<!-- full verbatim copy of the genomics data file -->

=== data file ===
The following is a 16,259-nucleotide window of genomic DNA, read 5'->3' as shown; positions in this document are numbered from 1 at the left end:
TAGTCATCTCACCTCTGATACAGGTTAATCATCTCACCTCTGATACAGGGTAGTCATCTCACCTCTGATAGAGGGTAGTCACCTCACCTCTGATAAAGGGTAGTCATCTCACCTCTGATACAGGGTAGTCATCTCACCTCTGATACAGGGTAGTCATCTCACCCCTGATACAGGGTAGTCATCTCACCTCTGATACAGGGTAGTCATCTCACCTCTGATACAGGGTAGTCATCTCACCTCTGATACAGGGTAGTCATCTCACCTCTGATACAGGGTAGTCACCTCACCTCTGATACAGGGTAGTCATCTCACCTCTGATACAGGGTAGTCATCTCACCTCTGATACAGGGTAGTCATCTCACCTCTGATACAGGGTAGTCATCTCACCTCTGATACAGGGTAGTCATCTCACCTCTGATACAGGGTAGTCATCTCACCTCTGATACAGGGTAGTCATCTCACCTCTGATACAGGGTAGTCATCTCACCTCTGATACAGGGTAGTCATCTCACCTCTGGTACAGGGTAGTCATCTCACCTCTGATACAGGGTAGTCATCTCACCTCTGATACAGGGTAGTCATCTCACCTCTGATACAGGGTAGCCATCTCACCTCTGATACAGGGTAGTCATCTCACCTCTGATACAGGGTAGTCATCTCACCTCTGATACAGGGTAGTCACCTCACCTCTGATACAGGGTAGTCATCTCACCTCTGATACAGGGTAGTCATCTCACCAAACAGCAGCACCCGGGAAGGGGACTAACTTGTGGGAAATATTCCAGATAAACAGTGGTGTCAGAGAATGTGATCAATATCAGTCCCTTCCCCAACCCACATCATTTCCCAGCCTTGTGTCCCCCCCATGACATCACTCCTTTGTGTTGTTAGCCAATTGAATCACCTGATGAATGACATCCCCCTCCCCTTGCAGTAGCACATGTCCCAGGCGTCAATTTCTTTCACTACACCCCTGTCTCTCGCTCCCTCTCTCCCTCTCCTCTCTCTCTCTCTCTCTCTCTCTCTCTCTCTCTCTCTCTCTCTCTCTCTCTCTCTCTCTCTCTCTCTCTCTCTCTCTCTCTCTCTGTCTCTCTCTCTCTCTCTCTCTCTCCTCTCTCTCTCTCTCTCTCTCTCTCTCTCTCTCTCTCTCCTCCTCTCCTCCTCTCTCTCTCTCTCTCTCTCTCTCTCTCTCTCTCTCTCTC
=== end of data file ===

The following is a 16,259-nucleotide window of genomic DNA, read 5'->3' as shown; positions in this document are numbered from 1 at the left end:
TAGTCATCTCACCTCTGATACAGGTTAATCATCTCACCTCTGATACAGGGTAGTCATCTCACCTCTGATAGAGGGTAGTCACCTCACCTCTGATAAAGGGTAGTCATCTCACCTCTGATACAGGGTAGTCATCTCACCTCTGATACAGGGTAGTCATCTCACCCCTGATACAGGGTAGTCATCTCACCTCTGATACAGGGTAGTCATCTCACCTCTGATACAGGGTAGTCATCTCACCTCTGATACAGGGTAGTCATCTCACCTCTGATACAGGGTAGTCACCTCACCTCTGATACAGGGTAGTCATCTCACCTCTGATACAGGGTAGTCATCTCACCTCTGATACAGGGTAGTCATCTCACCTCTGATACAGGGTAGTCATCTCACCTCTGATACAGGGTAGTCATCTCACCTCTGATACAGGGTAGTCATCTCACCTCTGATACAGGGTAGTCATCTCACCTCTGATACAGGGTAGTCATCTCACCTCTGATACAGGGTAGTCATCTCACCTCTGGTACAGGGTAGTCATCTCACCTCTGATACAGGGTAGTCATCTCACCTCTGATACAGGGTAGTCATCTCACCTCTGATACAGGGTAGCCATCTCACCTCTGATACAGGGTAGTCATCTCACCTCTGATACAGGGTAGTCATCTCACCTCTGATACAGGGTAGTCACCTCACCTCTGATACAGGGTAGTCATCTCACCTCTGATACAGGGTAGTCATCTCACCAAACAGCAGCACCCGGGAAGGGGACTAACTTGTGGGAAATATTCCAGATAAACAGTGGTGTCAGAGAATGTGATCAATATCAGTCCCTTCCCCAACCCACATCATTTCCCAGCCTTGTGTCCCCCCCATGACATCACTCCTTTGTGTTGTTAGCCAATTGAATCACCTGATGAATGACATCCCCCTCCCCTTGCAGTAGCACATGTCCCAGGCGTCAATTTCTTTCACTACACCCCTGTCTCTCGCTCCCTCTCTCCCTCTCCTCTCTCTCTCTCTCTCTCTCTCTCTCTCTCTCTCTCTCTCTCTCTCTCTCTCTCTCTCTCTCTCTCTCTCTCTCTCTCTCTCTCTGTCTCTCTCTCTCTCTCTCTCTCTCCTCTCTCTCTCTCTCTCTCTCTCTCTCTCTCTCTCTCTCCTCCTCTCCTCCTCTCTCTCTCTCTCTCTCTCTCTCTCTCTCTCTCTCTCTC